Saturday, November 3, 2007

Daylight, or Miryang

There are a lot of valiant, difficult films about working through (After Life and Maborosi [Kore-eda], Blue [Kieslowski], The Eel [Imamura], Rosetta [Dardennes], The Sheltering Sky [Bertolucci]), some of which have come up here before. Lee Chang-Dong’s Secret Sunshine (2007) seems like a limit, as it considers a catastrophe that resists all response. At the same time, the disaster won’t stay traumatic, in the territory where we would lose track of it, although the protagonist, a young woman (Jeon Do-yeon) who has moved to a town named Miryang (“secret sunshine” in Chinese, she says), does slip into oblivion at times. You might say she tries oblivion, but she’s not very good at it. The effect comes off as explosive for narrative and genre too, which keep trying to restart as conventions serially founder. The rules that guide our expectations are revealed to be mere wishes: the rule that someone who has just suffered a big loss will not suffer another, that possibilities the film makes fun of will not be entertained seriously, that things that have become serious will not be made fun of again, etc.—they turn out to have nothing to do with experience, inside or outside the film, where there is no contradiction. The (positive) reception of Secret Sunshine includes a lot of comments like “I thought it was going to happen sooner”; “there’s something incomplete about the film despite its length” (the latter from the New York Times review of the Cannes screening); or, atypically, in the profit-obsessed Variety, "ultimately fails to dramatize its lead character's conflicts in cinematic terms. Credit amassed . . . is dissipated"). The audience finds it’s ready to joke around after the most graphic expressions of primal grief, things out of Sophocles; it grasps continually at the most naïve reassurances. There’s no sadism at all in the film’s operations; this is not even a “dark” film. Rather, its good nature perpetuates suspension, and if anything is all too bright, like the disposition of the smitten mechanic (Song Gang-ho) who follows Jeon Do-yeon around, and which may be made of gold or just of teflon. One mark of Lee’s going beyond the tolerable is the surfacing of religious belief, a remedy beyond reason, which in turn breaks up without evaporating entirely—a pattern that duplicates the paradox of bearing the unbearable without quite losing consciousness or gaining mastery. Here Lee responds to feminine-religious melodramas such as Stromboli and Breaking the Waves that identify narrative narrowing, especially of the feminine life, with divine irresistibility. God is in the light, as a Christian woman in the film keeps saying, and light makes film images, but "light" is also only in the name, and in the name of the film called Miryang. The film signs that it can offer only words and appearances, and abandons the audience to its thoughts.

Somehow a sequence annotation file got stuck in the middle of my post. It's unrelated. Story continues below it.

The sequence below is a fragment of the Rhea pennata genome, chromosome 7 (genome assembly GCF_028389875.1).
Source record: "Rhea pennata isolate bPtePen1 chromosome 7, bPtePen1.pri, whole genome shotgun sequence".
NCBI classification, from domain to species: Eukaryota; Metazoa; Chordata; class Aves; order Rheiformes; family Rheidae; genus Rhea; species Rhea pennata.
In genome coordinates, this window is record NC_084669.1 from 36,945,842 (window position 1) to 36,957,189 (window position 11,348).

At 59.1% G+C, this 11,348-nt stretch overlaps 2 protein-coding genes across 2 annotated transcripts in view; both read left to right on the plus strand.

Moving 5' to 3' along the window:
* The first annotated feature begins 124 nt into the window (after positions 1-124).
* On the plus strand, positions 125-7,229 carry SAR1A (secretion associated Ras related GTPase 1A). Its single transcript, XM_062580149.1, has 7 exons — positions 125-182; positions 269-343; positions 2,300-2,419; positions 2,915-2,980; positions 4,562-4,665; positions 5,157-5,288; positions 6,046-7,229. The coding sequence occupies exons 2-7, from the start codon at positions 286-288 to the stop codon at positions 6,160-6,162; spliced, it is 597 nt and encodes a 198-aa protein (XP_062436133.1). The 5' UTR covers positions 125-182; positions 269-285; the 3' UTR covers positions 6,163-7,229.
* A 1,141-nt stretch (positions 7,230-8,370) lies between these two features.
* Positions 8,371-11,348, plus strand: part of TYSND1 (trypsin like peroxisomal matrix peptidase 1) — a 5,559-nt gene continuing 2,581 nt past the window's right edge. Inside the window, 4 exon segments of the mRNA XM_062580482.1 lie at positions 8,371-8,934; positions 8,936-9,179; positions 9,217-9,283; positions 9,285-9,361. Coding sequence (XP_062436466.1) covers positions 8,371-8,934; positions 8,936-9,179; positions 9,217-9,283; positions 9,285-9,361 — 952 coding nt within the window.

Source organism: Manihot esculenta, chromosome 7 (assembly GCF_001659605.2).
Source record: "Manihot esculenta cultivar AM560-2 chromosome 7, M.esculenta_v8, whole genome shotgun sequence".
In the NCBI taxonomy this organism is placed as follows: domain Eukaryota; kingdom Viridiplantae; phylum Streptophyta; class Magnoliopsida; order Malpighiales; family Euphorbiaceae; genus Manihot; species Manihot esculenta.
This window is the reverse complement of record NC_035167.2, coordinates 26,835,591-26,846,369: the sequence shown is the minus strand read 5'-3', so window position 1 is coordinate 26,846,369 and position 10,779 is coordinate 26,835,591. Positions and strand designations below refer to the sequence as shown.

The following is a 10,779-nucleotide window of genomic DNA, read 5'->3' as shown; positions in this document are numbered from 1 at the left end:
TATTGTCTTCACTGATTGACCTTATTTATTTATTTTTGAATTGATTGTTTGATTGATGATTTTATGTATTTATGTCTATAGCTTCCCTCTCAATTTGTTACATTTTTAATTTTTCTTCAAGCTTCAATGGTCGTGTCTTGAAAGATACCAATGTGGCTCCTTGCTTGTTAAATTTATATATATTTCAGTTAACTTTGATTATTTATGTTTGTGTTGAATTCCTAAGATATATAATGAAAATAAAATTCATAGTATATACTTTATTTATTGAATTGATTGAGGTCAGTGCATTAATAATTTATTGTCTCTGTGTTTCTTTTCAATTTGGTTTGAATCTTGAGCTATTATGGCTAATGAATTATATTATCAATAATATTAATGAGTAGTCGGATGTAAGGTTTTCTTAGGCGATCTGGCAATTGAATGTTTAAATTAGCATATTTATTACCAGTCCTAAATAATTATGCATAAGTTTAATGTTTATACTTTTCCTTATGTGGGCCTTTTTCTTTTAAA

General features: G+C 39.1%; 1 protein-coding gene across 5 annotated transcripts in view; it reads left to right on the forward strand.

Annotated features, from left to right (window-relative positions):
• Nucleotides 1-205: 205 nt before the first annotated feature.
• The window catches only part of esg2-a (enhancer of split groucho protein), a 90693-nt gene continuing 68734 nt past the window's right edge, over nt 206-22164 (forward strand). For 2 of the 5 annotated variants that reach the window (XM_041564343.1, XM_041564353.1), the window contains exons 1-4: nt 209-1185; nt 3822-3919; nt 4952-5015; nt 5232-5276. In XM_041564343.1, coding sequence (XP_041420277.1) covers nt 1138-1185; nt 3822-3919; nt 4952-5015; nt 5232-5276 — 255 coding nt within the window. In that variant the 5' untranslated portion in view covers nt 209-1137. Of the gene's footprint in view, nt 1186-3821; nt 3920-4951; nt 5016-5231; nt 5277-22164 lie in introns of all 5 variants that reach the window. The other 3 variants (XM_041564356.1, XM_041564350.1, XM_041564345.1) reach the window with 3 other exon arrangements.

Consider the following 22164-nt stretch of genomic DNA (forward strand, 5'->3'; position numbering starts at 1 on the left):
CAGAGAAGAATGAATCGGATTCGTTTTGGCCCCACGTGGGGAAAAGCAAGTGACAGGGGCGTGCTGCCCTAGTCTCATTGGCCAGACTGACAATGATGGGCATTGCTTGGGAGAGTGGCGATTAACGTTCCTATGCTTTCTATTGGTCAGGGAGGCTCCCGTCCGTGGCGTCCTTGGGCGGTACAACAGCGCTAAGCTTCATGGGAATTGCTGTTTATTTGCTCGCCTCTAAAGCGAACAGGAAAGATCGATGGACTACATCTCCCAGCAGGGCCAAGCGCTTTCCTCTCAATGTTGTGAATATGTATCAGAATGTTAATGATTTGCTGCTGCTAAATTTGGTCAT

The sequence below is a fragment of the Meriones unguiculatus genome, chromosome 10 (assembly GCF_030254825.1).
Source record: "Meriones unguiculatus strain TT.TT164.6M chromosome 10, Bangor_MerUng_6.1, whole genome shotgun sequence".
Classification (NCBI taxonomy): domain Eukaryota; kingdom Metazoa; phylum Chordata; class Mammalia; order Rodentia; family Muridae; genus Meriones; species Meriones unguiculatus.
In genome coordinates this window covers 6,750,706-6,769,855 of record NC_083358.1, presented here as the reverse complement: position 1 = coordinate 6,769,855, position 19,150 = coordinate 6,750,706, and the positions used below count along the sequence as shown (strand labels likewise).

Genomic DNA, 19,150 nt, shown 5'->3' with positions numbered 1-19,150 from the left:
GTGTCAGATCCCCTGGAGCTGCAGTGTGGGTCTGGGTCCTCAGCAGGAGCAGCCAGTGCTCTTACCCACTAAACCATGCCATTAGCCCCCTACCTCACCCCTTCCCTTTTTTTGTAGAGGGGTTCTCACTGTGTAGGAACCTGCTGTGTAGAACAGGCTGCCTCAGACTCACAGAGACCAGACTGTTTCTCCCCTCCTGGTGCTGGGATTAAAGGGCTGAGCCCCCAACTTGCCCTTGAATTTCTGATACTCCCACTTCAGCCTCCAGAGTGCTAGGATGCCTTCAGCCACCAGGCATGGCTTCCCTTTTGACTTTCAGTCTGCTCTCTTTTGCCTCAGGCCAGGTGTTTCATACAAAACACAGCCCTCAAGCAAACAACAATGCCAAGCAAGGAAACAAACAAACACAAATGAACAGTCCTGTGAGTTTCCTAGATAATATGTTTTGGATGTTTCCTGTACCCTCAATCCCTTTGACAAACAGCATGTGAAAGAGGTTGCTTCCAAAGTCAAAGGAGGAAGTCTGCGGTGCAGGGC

Images: Jeon Do-yeon and Song Gang-ho in Lee Chang-Dong's Miryang, 2007

No comments: